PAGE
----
3 Carnival Plc -3.17% -28.00 855.00
4 Rolls-royce Holdings Plc -3.16% -8.00 245.10
5 Land Securities Group Plc -2.86% -16.60 563.20
6 Centrica Plc -2.80% -1.32 45.85
7 Bp Plc -2.68% -7.90 287.35
8 Coca-cola Hbc Ag -2.30% -50.00 2,122.00
9 Tui Ag -2.09% -6.60 309.40
10 Barclays Plc -2.06% -2.18 103.66

 

US close: Stocks continue rally following surprise jobless figures

Wall Street stocks closed higher on Thursday after this week’s initial jobless claims report revealed a surprise decline to their lowest level since the onset of the pandemic and a tech rally late in the session gave indices a boost.

At the close, the Dow Jones Industrial Average was up 0.68% at 27,386.98, while the S&P 500 was 0.64% firmer at 3,349.16 and the Nasdaq Composite saw out the session 1.00% stronger at 11,108.07.

The Dow closed 185.46 points higher on Thursday, continuing on the upward trajectory seen in the previous session as investors thumbed through a slew of data and earnings releases.

Market participants were reading over some new jobless claims figures from the Labor Department that revealed jobless claims in America unexpectedly broke significantly lower last week. Initial unemployment claims for the week ending on 1 August fell by 249,000 to 1.18m, while secondary unemployment claims also decreased – down 844,000 to 16.1m.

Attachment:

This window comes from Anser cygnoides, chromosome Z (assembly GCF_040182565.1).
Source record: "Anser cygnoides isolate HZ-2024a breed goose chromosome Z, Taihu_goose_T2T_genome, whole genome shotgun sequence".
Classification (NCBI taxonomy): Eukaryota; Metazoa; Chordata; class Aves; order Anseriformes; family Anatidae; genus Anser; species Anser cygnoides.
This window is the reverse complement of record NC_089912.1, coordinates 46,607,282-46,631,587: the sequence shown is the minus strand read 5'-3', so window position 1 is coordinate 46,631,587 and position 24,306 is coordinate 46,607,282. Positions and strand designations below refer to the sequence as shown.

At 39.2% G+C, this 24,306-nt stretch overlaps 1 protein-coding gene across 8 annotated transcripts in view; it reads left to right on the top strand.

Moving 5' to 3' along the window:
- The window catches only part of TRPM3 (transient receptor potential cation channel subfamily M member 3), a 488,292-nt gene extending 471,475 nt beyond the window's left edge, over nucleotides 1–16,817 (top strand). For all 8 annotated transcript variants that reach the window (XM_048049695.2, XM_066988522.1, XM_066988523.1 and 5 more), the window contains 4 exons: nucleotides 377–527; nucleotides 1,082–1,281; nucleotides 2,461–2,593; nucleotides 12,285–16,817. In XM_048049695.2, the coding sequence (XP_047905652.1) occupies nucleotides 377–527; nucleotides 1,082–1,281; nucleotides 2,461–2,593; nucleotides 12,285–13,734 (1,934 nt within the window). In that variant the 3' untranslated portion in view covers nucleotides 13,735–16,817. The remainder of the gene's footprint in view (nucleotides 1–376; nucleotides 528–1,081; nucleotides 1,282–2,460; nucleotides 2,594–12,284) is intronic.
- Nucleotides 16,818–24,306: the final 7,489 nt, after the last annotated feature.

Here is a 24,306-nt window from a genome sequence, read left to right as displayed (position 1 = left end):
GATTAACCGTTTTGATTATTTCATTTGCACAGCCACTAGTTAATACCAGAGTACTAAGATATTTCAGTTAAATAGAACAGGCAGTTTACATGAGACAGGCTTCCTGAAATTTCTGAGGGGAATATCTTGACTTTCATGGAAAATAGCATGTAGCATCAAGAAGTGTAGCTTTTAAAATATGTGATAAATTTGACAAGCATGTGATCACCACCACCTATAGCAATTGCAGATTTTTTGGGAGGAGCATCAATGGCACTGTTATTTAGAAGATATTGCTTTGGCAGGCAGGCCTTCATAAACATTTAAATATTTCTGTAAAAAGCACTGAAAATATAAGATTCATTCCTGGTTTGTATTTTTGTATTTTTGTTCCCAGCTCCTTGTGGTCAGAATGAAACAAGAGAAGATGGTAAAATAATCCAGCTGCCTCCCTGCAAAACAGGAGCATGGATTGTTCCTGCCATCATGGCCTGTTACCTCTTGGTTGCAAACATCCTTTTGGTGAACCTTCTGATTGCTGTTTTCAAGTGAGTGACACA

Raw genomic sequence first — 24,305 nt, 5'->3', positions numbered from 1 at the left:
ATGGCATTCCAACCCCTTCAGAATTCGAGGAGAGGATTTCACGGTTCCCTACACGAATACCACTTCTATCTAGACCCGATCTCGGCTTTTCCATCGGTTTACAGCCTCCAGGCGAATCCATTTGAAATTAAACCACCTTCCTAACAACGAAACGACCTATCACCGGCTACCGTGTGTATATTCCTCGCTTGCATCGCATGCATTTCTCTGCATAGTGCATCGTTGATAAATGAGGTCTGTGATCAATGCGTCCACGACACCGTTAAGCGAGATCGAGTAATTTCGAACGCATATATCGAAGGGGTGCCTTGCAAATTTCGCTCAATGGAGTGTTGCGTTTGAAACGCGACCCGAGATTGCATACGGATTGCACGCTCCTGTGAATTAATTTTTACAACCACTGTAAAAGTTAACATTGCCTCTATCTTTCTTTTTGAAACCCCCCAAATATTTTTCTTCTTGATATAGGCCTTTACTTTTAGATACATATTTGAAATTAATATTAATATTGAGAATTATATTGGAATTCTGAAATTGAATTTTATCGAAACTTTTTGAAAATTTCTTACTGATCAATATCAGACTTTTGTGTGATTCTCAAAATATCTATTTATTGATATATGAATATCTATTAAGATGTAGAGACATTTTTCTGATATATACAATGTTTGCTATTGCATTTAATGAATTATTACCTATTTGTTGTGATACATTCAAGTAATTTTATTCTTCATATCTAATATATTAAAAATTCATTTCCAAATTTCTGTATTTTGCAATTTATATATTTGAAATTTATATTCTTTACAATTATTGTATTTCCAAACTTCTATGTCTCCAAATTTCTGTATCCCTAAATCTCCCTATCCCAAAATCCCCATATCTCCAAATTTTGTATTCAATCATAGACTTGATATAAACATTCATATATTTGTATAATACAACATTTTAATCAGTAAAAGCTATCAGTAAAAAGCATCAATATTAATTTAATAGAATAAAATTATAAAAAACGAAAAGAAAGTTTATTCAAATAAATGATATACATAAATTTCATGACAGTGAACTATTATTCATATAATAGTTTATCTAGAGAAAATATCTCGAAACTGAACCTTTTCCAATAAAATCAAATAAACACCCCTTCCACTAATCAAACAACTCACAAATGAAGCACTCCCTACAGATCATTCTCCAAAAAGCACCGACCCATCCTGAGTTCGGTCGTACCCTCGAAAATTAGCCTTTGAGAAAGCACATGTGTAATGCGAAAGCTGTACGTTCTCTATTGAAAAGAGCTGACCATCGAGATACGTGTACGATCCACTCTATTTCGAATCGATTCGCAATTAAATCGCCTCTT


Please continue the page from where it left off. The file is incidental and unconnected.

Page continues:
Gains were initially capped as traders were still keeping a keen eye on Washington for clues regarding the next Covid-19 stimulus package. While the Trump administration appeared to make a slight compromise on its opposition to continued federal support for unemployment benefits, offering to extend extra federal unemployment insurance at $400 per week until December, the two parties have still been unable to reach a final deal.

Senate majority leader Mitch McConnell said lawmakers were still at odds over how much stimulus was appropriate, while House Speaker Nancy Pelosi took aim at Republicans in another interview.

Elsewhere, Johns Hopkins reported 52,800 new US cases Covid-19 cases on Wednesday, down 25.4% from the 70,800 recorded at the same time a week ago.

“This looks great, but the rate of decline probably is substantially overstated, because the number of new tests yesterday fell by 20.3% compared to a week ago, the seventh straight decline,” said Pantheon Macroeconomics’ Ian Shepherdson.

However, despite unresolved tensions on the Hill, tech stocks rallied later in the session, with FacebookAppleNetflixAmazon and Microsoft all closing higher.